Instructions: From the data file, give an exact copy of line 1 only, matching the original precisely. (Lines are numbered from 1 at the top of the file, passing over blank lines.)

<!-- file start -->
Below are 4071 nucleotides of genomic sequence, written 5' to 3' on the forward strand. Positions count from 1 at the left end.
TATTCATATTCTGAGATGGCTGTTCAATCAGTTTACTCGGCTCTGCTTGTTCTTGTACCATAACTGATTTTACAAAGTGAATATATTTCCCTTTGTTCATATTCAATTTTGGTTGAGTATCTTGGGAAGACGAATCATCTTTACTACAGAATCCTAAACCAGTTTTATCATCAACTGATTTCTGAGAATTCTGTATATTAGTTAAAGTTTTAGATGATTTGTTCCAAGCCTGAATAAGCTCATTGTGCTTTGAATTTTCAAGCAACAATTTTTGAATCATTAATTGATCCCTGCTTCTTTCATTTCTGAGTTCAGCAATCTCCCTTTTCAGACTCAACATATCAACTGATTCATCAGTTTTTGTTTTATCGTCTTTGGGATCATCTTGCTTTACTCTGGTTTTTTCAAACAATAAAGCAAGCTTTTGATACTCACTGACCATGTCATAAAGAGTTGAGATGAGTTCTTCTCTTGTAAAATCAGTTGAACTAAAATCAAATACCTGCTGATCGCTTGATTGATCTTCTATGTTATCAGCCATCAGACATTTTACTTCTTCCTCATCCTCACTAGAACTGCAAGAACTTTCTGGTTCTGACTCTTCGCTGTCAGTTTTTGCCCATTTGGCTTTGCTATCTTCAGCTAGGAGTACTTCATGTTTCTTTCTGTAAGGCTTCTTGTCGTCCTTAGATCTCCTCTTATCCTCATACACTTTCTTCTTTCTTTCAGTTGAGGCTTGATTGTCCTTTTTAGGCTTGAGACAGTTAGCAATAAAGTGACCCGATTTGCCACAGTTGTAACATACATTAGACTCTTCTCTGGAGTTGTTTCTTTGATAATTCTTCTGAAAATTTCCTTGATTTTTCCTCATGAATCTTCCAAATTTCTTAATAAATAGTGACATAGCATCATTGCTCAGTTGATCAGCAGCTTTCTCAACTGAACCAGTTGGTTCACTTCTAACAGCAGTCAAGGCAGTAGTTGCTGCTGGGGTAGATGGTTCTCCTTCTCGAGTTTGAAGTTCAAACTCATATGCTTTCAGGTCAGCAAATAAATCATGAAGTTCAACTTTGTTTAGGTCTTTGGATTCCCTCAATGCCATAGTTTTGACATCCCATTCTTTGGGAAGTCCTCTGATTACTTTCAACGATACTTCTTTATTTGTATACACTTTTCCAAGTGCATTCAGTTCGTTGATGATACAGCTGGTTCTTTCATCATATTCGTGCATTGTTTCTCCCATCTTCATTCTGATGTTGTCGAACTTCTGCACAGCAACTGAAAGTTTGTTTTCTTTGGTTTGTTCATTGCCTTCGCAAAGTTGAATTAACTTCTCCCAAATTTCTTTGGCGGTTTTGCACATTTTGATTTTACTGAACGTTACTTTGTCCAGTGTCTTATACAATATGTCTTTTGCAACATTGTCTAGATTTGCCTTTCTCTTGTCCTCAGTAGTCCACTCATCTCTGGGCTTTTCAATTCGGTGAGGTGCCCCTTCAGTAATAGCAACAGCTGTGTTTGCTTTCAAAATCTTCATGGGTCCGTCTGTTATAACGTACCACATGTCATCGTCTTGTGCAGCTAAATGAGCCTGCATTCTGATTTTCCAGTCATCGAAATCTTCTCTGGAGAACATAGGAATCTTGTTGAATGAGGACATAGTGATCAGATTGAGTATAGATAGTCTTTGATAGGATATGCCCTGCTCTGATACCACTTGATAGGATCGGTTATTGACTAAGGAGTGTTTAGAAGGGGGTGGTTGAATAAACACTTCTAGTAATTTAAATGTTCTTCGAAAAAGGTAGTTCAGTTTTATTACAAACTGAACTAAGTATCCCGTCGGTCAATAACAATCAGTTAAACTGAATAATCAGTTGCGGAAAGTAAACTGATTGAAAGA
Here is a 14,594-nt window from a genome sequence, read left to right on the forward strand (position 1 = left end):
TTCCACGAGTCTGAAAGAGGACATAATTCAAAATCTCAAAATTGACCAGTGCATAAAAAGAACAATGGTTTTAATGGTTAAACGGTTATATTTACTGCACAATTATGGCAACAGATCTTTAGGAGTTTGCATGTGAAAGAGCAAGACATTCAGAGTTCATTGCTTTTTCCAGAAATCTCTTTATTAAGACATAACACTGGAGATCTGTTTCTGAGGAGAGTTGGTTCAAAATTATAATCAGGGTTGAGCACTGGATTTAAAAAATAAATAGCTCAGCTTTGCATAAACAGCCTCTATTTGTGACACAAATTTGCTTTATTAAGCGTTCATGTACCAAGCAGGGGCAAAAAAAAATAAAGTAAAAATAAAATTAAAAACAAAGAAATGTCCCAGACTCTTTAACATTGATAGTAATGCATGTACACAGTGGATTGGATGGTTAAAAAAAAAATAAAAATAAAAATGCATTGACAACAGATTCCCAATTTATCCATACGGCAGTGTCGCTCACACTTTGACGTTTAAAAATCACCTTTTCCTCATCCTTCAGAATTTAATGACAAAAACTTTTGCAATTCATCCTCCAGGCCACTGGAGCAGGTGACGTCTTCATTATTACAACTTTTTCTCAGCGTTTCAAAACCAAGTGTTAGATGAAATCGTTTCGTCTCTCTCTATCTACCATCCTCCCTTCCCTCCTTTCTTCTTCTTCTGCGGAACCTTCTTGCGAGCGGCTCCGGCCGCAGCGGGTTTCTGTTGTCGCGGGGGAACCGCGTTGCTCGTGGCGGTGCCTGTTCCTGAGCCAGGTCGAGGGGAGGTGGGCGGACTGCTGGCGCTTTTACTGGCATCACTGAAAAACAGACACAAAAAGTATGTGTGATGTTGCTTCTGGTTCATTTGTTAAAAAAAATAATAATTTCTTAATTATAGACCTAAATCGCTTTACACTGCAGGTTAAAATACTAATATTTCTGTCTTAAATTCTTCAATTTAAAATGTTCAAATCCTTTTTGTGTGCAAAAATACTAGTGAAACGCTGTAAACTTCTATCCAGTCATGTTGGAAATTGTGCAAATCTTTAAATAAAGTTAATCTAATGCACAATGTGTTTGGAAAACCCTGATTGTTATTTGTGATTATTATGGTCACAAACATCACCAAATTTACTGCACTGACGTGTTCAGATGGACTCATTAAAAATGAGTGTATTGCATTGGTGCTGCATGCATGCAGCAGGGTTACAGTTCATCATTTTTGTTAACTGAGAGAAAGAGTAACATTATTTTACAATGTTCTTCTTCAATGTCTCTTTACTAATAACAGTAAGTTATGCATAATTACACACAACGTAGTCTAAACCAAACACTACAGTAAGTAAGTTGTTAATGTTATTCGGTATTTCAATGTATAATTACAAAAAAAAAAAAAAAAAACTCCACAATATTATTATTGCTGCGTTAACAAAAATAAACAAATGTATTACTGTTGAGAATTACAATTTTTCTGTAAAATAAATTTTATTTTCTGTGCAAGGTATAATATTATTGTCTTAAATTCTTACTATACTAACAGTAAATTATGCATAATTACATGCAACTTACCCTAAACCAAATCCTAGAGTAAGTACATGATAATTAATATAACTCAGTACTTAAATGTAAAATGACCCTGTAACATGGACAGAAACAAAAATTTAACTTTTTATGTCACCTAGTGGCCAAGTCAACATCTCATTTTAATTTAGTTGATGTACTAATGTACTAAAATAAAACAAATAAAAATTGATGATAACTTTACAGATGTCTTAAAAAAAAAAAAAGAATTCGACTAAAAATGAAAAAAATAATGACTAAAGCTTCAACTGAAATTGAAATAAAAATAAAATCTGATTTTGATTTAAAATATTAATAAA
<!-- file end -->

Below are 4071 nucleotides of genomic sequence, written 5' to 3' on the forward strand. Positions count from 1 at the left end.